Out of sight of farmhouse windows, two boys tramp through an abandoned orchard toward a low stone wall winding along the ridge of a hill. Pausing a track a foraging woodchuck, or toss a stick at a bulging hornet's nest, the two continue their desultory march toward the boundary wall. From the hilltop the boys cast a reconnoitering eye across a prospect pasture, forest, and lacy, intersecting rock walls.
As the two scale the wall, probably six feet in width and weathered by gray, flaky lichen, the adventure begins. Clinging to the wall, the boys descent into a hollow out of sight of the neighboring home, before bolting across an open field to an abandoned structure: the remains of a lost civilization.
Peering through the broken glass of the high windows, the boys shudder at the discovery of the purpose of this ancient and crumbling ruin. A large, primitive slate blackboard at the front of the unpartitioned hall is grim witness to interminable lessons inflicted upon earlier generations of kids in this one-room schoolhouse.
A generation later, little remains from this scene. The schoolhouse has long since fallen, and its existence is forgotten save by local historians. Its locations is rough conjecture (except for a couple of middle-aged men), for the hayfield is now overgrown by dense stands of birch, spruce, maple, and pine. What remains unchanged, however, is the rock wall, which to these adult eyes on a recent visit home to Jefferson, Maine, had the weathered and craggy face of an old friend.
A past recovered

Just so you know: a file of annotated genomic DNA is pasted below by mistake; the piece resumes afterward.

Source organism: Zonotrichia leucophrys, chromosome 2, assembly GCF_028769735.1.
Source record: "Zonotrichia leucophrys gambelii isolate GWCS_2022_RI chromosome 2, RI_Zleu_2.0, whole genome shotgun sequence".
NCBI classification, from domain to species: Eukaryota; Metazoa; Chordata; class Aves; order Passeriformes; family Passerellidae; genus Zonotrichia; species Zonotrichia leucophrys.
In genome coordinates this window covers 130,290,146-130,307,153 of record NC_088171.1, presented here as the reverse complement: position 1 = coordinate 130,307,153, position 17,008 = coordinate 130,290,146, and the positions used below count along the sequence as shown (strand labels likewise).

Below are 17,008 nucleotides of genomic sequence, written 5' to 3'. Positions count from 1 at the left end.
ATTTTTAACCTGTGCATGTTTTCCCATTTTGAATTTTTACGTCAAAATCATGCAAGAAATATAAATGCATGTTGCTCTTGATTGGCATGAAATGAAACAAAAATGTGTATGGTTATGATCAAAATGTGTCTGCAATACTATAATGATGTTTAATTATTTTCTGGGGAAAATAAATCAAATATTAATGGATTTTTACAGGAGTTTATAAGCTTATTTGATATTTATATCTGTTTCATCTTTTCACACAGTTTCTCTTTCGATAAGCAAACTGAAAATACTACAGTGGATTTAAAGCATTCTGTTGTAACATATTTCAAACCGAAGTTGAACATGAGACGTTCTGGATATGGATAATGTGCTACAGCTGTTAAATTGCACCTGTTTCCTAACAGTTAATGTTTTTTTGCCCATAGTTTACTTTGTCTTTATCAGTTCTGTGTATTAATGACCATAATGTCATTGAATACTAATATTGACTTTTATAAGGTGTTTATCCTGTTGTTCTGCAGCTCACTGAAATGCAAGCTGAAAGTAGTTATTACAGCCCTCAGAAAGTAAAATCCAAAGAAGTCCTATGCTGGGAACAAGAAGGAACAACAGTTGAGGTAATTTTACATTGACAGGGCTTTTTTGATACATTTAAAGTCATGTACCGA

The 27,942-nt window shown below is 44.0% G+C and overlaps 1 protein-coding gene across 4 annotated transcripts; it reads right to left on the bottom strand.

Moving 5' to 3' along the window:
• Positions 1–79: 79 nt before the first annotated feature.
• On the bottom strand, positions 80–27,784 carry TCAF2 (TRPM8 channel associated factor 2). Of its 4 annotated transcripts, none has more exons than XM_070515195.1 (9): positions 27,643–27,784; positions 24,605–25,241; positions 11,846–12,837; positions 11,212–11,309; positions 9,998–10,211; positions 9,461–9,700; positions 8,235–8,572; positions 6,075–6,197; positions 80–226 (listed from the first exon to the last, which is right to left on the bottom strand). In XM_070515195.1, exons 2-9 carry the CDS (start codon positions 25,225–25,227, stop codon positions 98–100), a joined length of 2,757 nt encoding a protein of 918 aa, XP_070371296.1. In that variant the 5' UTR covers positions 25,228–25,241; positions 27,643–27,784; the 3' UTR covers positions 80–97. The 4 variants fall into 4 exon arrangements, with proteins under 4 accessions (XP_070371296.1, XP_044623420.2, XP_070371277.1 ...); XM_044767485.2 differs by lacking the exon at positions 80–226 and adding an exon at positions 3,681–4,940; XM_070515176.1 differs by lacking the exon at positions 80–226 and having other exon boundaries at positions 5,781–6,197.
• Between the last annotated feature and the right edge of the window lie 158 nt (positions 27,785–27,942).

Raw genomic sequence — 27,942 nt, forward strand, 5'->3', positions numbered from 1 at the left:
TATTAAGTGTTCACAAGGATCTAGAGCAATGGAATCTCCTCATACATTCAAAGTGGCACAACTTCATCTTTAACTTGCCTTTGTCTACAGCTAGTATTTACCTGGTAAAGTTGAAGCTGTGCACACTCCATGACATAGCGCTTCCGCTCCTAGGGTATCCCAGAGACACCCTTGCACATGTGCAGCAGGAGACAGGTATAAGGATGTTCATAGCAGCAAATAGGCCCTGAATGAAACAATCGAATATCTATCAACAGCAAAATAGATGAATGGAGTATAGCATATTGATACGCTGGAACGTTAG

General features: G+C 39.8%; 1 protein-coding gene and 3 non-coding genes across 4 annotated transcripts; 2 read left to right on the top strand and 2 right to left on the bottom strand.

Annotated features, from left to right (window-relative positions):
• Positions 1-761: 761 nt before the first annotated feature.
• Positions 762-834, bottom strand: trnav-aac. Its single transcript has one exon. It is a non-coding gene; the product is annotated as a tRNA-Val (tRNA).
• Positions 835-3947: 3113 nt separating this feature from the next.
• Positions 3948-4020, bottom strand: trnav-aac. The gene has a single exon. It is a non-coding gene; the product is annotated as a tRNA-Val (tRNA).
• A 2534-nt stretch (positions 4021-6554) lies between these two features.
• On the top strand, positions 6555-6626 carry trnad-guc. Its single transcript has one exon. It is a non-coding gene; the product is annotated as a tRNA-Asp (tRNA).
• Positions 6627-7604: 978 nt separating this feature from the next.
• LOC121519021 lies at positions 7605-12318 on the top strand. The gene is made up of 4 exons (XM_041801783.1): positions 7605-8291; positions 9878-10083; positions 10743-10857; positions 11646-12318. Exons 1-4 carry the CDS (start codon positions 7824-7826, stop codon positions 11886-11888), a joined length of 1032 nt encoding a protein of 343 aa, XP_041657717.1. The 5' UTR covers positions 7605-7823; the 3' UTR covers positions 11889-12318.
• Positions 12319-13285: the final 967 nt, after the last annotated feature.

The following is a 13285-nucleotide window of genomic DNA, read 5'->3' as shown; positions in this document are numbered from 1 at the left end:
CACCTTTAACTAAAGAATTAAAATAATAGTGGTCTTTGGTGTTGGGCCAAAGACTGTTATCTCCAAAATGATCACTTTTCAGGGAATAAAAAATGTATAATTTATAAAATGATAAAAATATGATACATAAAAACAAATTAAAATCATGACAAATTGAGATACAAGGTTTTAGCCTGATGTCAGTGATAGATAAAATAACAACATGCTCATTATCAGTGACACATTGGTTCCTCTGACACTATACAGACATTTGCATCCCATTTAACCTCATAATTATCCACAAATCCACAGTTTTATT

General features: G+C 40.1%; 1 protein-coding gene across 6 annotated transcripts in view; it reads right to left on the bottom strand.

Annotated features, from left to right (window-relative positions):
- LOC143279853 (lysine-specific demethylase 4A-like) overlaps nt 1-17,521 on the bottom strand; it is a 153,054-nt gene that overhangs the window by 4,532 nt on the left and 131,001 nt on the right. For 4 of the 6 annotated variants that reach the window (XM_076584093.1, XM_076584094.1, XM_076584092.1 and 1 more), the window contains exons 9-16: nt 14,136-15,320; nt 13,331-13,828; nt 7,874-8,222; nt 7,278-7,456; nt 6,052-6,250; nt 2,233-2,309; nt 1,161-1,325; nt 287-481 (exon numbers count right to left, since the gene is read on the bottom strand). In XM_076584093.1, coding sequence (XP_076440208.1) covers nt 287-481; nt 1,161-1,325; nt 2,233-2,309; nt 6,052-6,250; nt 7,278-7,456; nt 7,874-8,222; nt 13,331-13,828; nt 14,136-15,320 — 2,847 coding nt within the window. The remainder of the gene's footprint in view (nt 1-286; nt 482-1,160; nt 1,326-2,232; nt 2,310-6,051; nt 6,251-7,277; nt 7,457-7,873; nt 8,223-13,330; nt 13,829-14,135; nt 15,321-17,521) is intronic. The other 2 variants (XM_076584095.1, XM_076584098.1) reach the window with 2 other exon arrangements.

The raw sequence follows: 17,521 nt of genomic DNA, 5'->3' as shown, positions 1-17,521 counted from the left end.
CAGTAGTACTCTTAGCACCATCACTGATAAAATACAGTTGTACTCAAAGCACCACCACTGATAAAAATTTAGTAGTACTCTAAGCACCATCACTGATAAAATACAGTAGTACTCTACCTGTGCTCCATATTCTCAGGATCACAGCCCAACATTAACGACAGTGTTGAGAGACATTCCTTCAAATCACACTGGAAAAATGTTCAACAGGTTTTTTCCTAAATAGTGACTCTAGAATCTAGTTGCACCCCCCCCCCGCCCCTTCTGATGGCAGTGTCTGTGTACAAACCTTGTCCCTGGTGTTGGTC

The lost civilization of which the schoolhouse was a memorable artifact is neither childish fancy nor exactly "lost" today, even to the casual observer. For throughout the backcountry, along rural roads and forest trails, remnants of a forgotten past are everywhere evident. Altogether, some 250,000 miles of stone walls once rambled through the hills and woods of New England and adjacent New York. Together these walls rival the greatest works of antiquity in extent and expenditure of human labor. By some estimates, it would have taken fifteen thousand men more than 240 years to raise these walls, an effort that would have built the pyramids of Egypt one hundred times over.
The stone walls of New England contradict the casual notion that the Northeast's forests have known nothing other than the Indian's moccasin, the woodsman's boot, or the hiker's walking shoe. In fact, the walls testify to the extraordinary extent that now-forested regions were once farmed. Practicing systems of husbandry brought from Europe, early colonists responded to the environment in radically different ways than the area's indigenous inhabitants.
The Indians "do but run over the grass, as do also the foxes and the wild beasts," wrote John Winthrop, the first governor of the Massachusetts Bay Colony. Arguing that the native peoples neither enclosed the land nor had any settled habitation, Winthrop, like other colonial theorists, claimed that the Indians had only a "natural right" to the land they occupied. "Civil ownership," secured through husbandry, enclosure, and sustained habitation, represented a superior claim. Based on long-standing Old World precedents, the right of civil ownership traced its roots to the biblical injunction to "subdue" and "have dominion" over the earth.
Such theoretical propositions merged nicely with practical necessity. The urgency of fencing for containment of livestock in the raw wilderness, for protection of sheep and cattle against predators and preservation of crops from stray animals, led to the quick construction of fences. These hasty affairs of brush, rail, or stump signified an "intention" to improve the land and thus a basis to lay claim to it.
By the first decades of the nineteenth century, small farms overspread the region and some 70 to 80 percent of the forest was cut down. According to Susan …